A day of reckoning is coming for Republicans and conservatives, and it is approaching rapidly.
Thanks to a series of natural disasters, unspeakable acts of terrorism and the responses to them, this country is headed beyond a mere budget crisis. We're drifting toward to a five-alarm financial fiasco.
And like Nero, who fiddled while Rome burned, attention is focused on issues like the Senate's hand-wringing about the Supreme Court seats to be filled. Meanwhile, huge sums of money are necessarily committed to restoring what's left of the Gulf states after Hurricane Katrina.
Here's an example of how quickly the tab is mounting up. Over a period of around five days last week, the U.S. Army Corps of Engineers put out a request for proposed bids to clean up debris in the areas impacted by Katrina. Before those five days were done, five contracts for $500 million each had already been awarded. That's $2.5 billion doled out in no time flat.
This spotlights the painful budgetary collision between spending that's unavoidable and spending that's discretionary. The problem is that no "discretion" is being exercised.
Public opinion surveys show that it's not just Democrats who are expressing concern about the growing federal deficit. Many Republican and conservative responders to polls are also starting to say they think spending is getting out of control.
As I've previously written, we can't pay for every need of senior citizens, build new highways all across the continent, bankroll the most sophisticated military in history, rebuild entire regions of America following one hurricane after another, keep terrorists from crossing our borders, donate money to needy foreign peoples and also keep everything else running as smoothly as we're accustomed -- at least not without a massive tax increase of some sort.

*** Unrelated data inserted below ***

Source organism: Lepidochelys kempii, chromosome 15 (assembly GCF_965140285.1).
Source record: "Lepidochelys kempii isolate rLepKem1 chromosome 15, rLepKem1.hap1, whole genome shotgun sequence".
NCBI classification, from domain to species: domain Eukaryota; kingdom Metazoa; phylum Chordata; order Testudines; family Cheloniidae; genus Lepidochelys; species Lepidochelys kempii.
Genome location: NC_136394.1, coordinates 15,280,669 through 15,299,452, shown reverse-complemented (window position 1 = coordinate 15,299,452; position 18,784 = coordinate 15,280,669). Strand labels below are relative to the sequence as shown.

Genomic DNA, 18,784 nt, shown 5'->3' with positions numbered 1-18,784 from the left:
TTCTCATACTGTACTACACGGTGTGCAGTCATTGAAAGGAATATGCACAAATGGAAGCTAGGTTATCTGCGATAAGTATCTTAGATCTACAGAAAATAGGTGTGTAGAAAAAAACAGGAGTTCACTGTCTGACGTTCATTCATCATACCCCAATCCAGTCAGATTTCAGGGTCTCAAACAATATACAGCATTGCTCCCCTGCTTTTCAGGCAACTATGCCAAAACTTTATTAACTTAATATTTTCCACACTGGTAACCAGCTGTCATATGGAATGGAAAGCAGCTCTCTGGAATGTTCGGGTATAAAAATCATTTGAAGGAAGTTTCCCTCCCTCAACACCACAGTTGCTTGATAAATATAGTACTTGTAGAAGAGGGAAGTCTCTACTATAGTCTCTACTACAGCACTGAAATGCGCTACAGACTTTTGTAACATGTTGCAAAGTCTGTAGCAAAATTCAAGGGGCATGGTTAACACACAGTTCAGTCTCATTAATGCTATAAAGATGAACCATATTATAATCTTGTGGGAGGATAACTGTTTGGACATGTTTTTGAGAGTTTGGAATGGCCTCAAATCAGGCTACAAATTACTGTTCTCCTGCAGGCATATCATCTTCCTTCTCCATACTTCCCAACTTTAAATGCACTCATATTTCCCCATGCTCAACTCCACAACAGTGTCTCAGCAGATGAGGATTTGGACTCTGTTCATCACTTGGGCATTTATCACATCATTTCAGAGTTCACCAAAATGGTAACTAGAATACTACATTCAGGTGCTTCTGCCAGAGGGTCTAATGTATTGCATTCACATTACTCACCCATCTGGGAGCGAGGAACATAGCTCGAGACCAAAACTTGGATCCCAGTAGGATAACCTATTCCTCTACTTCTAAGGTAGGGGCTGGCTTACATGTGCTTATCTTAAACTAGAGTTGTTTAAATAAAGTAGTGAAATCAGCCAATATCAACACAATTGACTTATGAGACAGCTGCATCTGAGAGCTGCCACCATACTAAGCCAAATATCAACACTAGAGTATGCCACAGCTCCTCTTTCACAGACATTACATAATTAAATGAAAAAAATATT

Readers of my column know that I have known and personally like former President Clinton, even though we come from opposite sides of the political aisle.
While I generally praise him for being a reasonable Democrat, I have to respectfully disagree with his current suggestion that we must eliminate the tax cuts passed under President Bush.
The capital gains tax cut that was passed by Newt Gingrich and the Republican Congress and allowed to become law by President Clinton in the mid-1990s helped spur the economic heydays of the 1990s, including the great stock market expansion of that time.
In like fashion, the tax cuts proposed by President George W. Bush and passed by the Republican Congress helped rescue us from the recession that Bush inherited when he took office.